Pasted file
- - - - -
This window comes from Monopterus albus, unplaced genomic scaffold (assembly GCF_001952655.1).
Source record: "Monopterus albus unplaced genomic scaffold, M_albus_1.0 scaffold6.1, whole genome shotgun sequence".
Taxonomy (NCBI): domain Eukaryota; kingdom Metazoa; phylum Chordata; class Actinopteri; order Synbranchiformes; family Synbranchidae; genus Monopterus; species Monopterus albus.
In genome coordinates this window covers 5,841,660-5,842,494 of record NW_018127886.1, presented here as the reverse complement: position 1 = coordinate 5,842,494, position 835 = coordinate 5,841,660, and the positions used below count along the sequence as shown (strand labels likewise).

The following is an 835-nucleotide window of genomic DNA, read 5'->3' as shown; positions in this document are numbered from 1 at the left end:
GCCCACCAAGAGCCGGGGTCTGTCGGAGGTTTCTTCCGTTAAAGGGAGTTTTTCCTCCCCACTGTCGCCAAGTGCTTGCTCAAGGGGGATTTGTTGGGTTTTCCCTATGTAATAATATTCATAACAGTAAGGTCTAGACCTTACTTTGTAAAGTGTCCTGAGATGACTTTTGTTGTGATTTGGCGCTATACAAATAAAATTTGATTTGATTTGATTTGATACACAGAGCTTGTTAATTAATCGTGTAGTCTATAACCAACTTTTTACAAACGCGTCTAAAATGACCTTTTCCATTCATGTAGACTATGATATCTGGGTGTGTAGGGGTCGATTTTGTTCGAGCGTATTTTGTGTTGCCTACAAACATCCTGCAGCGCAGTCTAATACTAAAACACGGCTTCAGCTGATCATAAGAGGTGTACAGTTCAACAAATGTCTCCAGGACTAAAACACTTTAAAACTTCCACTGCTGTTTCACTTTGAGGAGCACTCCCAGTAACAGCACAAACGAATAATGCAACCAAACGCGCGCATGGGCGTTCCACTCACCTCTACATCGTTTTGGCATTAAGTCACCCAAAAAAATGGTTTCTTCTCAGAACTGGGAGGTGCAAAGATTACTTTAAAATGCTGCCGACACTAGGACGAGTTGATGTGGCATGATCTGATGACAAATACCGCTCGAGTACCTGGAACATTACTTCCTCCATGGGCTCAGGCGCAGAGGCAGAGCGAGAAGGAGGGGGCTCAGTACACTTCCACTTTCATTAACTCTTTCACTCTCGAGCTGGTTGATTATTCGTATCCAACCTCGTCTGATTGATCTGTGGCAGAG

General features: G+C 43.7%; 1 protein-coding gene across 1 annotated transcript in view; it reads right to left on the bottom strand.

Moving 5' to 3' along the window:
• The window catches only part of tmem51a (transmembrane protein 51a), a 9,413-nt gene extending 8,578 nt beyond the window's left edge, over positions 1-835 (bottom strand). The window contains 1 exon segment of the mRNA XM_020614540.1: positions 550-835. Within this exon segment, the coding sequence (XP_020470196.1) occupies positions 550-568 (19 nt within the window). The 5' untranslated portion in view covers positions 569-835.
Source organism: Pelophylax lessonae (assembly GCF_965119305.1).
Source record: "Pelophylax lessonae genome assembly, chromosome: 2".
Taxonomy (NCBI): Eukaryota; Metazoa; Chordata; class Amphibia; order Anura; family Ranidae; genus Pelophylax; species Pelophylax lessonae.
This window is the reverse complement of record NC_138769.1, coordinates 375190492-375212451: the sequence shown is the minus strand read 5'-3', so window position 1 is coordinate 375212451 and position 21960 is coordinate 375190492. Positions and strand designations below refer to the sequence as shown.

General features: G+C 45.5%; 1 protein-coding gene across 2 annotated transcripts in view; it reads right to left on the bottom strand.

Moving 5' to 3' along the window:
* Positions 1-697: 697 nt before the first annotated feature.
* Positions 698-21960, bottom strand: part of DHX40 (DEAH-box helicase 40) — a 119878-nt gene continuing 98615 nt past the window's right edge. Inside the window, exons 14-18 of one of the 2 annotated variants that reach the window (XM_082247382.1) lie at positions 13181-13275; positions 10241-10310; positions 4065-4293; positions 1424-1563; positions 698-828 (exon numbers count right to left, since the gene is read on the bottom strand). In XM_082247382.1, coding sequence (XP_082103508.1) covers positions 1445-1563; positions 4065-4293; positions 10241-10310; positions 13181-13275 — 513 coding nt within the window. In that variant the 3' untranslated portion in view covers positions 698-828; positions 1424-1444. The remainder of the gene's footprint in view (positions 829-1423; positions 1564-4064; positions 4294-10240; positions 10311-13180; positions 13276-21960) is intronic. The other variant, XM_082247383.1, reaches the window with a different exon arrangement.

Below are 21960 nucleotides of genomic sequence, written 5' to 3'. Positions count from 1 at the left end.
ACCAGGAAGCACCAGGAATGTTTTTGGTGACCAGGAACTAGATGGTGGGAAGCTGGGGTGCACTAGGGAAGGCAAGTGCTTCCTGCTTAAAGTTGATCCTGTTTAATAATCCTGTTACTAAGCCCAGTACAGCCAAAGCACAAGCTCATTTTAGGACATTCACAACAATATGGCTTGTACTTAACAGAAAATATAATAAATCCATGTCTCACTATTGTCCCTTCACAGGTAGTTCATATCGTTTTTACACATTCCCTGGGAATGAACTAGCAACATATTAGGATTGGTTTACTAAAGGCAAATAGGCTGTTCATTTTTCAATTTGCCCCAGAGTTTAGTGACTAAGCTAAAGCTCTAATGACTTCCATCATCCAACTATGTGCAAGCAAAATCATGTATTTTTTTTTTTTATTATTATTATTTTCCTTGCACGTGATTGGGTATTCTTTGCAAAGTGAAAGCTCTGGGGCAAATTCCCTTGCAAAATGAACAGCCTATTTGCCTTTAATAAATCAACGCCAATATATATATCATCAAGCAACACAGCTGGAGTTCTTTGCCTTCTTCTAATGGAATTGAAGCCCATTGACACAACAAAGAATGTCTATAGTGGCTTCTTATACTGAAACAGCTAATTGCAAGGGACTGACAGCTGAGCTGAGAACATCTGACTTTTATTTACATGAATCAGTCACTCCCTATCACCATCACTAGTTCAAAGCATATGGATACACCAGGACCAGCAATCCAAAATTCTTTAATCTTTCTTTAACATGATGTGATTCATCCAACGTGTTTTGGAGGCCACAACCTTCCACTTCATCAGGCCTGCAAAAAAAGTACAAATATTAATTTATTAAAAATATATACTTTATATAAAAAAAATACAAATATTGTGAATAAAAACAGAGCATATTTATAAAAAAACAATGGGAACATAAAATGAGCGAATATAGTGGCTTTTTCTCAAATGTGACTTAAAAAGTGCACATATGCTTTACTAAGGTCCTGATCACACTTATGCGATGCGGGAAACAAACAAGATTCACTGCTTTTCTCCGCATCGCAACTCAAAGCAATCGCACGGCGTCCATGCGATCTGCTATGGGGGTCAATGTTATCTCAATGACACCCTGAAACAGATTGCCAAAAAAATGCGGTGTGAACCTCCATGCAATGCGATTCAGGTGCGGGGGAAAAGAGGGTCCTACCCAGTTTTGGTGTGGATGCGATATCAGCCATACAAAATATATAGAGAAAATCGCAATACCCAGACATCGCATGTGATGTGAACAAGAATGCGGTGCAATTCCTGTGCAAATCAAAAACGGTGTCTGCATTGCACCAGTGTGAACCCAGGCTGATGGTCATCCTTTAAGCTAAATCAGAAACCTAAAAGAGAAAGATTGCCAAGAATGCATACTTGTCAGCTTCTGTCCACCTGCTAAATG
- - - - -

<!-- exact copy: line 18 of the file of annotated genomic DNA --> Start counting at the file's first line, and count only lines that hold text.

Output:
Below are 21960 nucleotides of genomic sequence, written 5' to 3'. Positions count from 1 at the left end.